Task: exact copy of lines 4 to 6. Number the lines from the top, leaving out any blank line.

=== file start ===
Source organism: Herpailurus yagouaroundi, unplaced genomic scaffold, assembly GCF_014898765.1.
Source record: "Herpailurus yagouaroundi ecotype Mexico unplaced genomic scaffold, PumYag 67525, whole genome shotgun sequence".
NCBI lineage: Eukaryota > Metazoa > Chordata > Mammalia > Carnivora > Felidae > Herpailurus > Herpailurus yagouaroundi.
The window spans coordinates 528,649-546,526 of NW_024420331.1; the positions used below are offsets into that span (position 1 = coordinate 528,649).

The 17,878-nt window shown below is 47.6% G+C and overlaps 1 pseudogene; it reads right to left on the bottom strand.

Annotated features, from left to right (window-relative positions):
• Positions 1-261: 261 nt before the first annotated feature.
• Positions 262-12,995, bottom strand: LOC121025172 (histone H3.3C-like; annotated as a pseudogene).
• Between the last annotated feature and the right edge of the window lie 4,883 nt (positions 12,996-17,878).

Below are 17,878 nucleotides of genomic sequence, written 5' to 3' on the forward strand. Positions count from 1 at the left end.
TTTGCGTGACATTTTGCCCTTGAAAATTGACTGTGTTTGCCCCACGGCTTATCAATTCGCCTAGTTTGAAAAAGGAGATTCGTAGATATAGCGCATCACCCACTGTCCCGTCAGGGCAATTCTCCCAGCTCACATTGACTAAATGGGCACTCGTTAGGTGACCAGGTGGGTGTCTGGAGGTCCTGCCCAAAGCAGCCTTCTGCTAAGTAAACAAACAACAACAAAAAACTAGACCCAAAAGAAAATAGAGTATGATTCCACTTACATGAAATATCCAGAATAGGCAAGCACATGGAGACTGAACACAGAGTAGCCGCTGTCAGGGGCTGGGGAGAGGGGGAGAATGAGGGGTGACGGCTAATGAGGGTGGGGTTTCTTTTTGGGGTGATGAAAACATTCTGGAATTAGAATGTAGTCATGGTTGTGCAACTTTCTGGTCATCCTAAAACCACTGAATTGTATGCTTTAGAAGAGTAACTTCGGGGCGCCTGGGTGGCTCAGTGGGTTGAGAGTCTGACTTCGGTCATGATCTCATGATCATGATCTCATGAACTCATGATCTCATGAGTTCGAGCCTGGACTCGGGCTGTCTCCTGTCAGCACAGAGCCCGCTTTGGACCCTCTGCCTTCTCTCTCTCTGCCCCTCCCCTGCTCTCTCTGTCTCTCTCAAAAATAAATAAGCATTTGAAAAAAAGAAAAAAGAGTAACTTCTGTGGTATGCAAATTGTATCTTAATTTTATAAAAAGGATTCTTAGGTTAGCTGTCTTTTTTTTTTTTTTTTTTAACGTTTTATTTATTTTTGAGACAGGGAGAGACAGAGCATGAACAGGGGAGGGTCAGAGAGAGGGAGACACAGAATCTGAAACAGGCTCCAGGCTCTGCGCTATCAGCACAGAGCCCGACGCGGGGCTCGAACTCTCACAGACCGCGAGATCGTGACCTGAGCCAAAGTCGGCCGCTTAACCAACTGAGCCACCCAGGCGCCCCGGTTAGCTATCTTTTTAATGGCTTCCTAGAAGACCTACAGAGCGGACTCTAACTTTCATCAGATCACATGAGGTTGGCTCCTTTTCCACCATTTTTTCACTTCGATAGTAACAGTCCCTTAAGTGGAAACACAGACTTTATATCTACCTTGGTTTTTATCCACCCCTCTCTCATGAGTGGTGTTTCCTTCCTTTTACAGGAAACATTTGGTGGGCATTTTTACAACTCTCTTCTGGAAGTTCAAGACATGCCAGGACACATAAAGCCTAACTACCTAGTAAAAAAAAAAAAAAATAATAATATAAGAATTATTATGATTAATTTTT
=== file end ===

The window spans coordinates 528,649-546,526 of NW_024420331.1; the positions used below are offsets into that span (position 1 = coordinate 528,649).

The 17,878-nt window shown below is 47.6% G+C and overlaps 1 pseudogene; it reads right to left on the bottom strand.

Annotated features, from left to right (window-relative positions):